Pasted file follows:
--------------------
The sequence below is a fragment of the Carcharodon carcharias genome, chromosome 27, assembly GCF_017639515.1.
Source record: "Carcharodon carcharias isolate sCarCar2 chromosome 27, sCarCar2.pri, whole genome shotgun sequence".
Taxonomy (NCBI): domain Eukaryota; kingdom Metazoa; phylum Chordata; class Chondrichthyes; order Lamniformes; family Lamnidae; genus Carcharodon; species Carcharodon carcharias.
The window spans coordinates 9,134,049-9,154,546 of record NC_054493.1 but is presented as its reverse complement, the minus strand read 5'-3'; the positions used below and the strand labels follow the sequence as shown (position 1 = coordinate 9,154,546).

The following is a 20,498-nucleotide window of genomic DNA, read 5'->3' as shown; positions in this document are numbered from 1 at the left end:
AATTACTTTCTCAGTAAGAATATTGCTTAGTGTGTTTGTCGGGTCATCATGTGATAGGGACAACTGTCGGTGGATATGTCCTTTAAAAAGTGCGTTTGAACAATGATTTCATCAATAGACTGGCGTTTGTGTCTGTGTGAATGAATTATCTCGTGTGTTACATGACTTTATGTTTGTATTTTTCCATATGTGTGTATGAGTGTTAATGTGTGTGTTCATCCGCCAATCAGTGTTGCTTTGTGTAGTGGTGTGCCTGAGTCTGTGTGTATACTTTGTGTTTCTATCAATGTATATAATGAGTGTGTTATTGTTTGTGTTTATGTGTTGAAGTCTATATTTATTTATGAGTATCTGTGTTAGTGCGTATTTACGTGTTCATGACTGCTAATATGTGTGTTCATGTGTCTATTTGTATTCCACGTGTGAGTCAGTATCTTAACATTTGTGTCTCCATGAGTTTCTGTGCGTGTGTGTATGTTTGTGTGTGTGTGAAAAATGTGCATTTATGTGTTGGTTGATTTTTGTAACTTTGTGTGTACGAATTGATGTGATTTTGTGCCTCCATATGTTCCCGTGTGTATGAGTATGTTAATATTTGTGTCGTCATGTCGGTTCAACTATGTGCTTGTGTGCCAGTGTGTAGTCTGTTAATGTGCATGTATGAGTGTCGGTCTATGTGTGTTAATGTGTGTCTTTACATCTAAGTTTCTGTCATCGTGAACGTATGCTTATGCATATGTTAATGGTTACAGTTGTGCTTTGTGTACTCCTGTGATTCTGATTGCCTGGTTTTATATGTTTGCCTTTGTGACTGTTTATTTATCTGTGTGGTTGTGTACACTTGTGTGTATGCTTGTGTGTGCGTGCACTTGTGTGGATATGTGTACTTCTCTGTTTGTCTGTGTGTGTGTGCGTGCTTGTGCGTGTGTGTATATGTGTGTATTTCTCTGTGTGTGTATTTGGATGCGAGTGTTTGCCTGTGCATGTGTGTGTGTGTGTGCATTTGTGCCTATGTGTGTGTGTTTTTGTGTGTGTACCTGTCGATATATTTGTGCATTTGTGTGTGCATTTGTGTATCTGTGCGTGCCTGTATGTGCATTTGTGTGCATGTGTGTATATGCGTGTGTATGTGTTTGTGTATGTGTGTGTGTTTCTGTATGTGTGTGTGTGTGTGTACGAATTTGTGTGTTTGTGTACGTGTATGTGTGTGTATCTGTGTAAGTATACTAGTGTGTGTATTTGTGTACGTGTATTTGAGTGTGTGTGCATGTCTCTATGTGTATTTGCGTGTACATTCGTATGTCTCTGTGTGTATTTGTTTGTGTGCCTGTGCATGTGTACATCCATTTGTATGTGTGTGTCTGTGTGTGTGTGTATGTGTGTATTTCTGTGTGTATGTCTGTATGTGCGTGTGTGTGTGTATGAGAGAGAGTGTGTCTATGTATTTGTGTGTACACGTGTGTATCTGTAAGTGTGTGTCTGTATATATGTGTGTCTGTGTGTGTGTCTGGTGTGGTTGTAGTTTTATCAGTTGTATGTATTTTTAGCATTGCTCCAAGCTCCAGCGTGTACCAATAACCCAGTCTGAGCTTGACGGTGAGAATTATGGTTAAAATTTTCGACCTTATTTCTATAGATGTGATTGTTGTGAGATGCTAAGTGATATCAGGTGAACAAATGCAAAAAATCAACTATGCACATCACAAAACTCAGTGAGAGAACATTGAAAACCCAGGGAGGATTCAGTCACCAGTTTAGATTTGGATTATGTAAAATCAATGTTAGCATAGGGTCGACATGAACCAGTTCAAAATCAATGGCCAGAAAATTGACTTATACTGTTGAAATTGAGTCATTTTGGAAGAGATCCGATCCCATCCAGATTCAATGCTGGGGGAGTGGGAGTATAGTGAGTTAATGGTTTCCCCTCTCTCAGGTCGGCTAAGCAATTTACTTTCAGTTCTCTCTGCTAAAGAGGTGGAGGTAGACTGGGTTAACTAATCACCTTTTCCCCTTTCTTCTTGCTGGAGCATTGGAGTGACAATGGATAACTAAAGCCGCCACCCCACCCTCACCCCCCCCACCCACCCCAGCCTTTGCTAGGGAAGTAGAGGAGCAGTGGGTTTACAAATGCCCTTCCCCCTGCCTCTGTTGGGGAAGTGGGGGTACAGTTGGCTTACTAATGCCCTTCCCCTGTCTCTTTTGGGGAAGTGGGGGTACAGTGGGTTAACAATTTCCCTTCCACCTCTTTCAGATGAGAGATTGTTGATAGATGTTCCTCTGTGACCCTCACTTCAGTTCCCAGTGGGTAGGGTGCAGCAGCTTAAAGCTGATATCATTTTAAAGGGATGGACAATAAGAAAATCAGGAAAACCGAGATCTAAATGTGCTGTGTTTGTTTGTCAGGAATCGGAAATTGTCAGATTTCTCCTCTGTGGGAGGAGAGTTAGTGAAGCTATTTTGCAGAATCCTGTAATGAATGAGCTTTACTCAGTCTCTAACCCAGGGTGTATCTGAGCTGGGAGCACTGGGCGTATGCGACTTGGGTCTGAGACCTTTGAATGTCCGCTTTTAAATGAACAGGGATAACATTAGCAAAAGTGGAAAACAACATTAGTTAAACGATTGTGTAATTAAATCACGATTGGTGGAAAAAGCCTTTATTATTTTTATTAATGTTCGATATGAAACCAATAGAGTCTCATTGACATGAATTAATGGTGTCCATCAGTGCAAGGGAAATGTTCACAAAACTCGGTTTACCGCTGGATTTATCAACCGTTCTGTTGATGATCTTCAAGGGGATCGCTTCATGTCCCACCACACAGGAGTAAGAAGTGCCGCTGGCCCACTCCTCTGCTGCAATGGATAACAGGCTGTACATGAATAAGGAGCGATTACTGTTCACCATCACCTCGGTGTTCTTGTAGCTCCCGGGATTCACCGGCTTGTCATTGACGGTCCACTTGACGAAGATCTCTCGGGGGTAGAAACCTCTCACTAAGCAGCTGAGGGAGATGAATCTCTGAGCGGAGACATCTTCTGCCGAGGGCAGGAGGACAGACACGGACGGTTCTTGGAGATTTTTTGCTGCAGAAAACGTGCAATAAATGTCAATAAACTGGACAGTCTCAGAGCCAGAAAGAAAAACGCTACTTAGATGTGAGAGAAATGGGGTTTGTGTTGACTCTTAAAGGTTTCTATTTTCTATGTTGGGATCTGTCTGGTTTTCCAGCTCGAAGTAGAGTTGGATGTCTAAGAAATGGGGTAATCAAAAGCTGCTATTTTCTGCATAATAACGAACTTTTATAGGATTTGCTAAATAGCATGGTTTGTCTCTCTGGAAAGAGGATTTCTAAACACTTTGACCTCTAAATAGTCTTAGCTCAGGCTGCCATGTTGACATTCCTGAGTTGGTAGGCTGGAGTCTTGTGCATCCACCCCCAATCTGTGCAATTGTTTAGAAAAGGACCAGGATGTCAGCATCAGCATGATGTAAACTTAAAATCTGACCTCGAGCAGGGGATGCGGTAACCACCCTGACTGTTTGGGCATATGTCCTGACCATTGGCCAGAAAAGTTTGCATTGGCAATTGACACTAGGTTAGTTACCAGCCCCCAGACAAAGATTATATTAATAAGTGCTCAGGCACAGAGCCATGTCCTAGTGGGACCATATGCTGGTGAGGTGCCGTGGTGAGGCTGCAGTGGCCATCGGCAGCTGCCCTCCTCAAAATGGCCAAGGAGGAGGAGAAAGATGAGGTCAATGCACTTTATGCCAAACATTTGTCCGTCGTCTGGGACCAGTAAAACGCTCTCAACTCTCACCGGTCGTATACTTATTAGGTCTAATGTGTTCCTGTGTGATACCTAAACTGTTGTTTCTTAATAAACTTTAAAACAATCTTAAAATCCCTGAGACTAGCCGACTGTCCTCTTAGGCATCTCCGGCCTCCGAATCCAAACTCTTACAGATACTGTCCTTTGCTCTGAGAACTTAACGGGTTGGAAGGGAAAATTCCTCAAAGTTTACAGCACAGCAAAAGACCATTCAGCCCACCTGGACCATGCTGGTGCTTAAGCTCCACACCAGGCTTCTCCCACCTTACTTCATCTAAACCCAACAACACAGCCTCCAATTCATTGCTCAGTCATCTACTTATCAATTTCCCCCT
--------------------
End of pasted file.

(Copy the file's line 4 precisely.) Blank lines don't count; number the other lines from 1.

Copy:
The window spans coordinates 9,134,049-9,154,546 of record NC_054493.1 but is presented as its reverse complement, the minus strand read 5'-3'; the positions used below and the strand labels follow the sequence as shown (position 1 = coordinate 9,154,546).